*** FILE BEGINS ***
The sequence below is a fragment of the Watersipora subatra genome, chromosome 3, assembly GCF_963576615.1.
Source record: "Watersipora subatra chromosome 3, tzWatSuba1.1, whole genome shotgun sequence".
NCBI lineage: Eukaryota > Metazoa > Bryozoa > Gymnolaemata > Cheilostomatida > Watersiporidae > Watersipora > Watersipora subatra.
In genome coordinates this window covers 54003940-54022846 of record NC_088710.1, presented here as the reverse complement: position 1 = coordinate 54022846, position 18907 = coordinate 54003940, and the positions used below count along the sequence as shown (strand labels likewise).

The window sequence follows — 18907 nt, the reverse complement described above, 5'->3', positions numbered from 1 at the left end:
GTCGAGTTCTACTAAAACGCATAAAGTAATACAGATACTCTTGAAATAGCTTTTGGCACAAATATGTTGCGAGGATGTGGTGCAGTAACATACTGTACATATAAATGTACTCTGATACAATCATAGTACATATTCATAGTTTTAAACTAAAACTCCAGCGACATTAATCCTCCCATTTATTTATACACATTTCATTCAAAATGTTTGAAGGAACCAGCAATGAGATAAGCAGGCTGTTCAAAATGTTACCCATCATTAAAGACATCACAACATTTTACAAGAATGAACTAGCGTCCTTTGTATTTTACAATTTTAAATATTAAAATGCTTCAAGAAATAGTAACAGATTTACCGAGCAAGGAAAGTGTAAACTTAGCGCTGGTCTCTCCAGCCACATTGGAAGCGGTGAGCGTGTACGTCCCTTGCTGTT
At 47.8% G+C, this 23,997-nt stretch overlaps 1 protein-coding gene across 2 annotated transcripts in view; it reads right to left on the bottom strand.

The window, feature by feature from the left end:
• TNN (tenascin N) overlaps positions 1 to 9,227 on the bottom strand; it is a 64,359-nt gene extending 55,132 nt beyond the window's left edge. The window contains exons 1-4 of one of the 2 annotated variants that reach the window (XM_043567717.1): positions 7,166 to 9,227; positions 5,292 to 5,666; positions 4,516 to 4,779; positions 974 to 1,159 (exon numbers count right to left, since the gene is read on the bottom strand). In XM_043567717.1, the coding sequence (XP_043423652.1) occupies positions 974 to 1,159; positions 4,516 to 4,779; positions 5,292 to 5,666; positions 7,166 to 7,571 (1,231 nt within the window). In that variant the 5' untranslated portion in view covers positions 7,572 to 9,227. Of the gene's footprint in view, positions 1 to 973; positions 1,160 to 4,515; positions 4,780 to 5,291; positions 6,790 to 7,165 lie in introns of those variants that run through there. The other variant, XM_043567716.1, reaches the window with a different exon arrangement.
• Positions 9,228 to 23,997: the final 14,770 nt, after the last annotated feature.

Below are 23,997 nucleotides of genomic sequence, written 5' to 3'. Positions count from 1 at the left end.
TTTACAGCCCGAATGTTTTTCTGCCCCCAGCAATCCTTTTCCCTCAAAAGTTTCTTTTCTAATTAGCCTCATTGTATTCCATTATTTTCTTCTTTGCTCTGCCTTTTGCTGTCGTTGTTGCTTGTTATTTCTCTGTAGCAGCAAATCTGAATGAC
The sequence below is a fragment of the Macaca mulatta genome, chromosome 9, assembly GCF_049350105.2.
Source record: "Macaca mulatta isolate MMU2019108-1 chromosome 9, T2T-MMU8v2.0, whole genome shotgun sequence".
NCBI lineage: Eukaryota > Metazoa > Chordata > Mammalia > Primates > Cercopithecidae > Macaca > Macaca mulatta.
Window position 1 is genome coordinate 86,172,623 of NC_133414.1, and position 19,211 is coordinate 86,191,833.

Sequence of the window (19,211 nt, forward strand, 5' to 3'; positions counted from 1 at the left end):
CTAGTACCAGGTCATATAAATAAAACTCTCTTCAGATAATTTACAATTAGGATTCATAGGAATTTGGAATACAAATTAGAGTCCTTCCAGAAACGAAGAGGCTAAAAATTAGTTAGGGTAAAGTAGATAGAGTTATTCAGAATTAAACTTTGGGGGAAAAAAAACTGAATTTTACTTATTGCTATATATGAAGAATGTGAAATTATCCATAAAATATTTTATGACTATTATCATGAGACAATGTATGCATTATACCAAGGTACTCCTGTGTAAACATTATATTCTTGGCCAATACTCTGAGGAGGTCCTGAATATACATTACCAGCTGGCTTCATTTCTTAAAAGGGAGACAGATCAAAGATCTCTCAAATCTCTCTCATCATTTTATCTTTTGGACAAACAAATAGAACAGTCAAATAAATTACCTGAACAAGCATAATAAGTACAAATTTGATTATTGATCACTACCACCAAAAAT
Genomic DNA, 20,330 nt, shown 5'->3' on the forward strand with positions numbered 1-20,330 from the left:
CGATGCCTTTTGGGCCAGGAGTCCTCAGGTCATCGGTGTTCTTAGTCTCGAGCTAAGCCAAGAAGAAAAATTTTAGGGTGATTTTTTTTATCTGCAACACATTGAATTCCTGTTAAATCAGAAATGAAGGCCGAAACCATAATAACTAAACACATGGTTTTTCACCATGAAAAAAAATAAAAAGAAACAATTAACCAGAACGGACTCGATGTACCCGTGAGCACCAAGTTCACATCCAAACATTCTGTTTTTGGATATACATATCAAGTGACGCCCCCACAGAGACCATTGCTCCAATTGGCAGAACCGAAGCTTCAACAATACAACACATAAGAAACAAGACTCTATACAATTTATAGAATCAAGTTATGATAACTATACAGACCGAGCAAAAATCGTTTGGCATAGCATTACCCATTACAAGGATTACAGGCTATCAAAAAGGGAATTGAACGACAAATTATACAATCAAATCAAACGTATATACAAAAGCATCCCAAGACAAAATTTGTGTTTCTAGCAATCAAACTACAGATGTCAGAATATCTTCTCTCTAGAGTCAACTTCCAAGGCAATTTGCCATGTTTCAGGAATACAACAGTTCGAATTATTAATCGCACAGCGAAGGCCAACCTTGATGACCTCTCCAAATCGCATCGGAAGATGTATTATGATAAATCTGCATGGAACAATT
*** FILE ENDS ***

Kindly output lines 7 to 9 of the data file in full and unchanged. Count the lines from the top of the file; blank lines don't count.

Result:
At 47.8% G+C, this 23,997-nt stretch overlaps 1 protein-coding gene across 2 annotated transcripts in view; it reads right to left on the bottom strand.

The window, feature by feature from the left end:
• TNN (tenascin N) overlaps positions 1 to 9,227 on the bottom strand; it is a 64,359-nt gene extending 55,132 nt beyond the window's left edge. The window contains exons 1-4 of one of the 2 annotated variants that reach the window (XM_043567717.1): positions 7,166 to 9,227; positions 5,292 to 5,666; positions 4,516 to 4,779; positions 974 to 1,159 (exon numbers count right to left, since the gene is read on the bottom strand). In XM_043567717.1, the coding sequence (XP_043423652.1) occupies positions 974 to 1,159; positions 4,516 to 4,779; positions 5,292 to 5,666; positions 7,166 to 7,571 (1,231 nt within the window). In that variant the 5' untranslated portion in view covers positions 7,572 to 9,227. Of the gene's footprint in view, positions 1 to 973; positions 1,160 to 4,515; positions 4,780 to 5,291; positions 6,790 to 7,165 lie in introns of those variants that run through there. The other variant, XM_043567716.1, reaches the window with a different exon arrangement.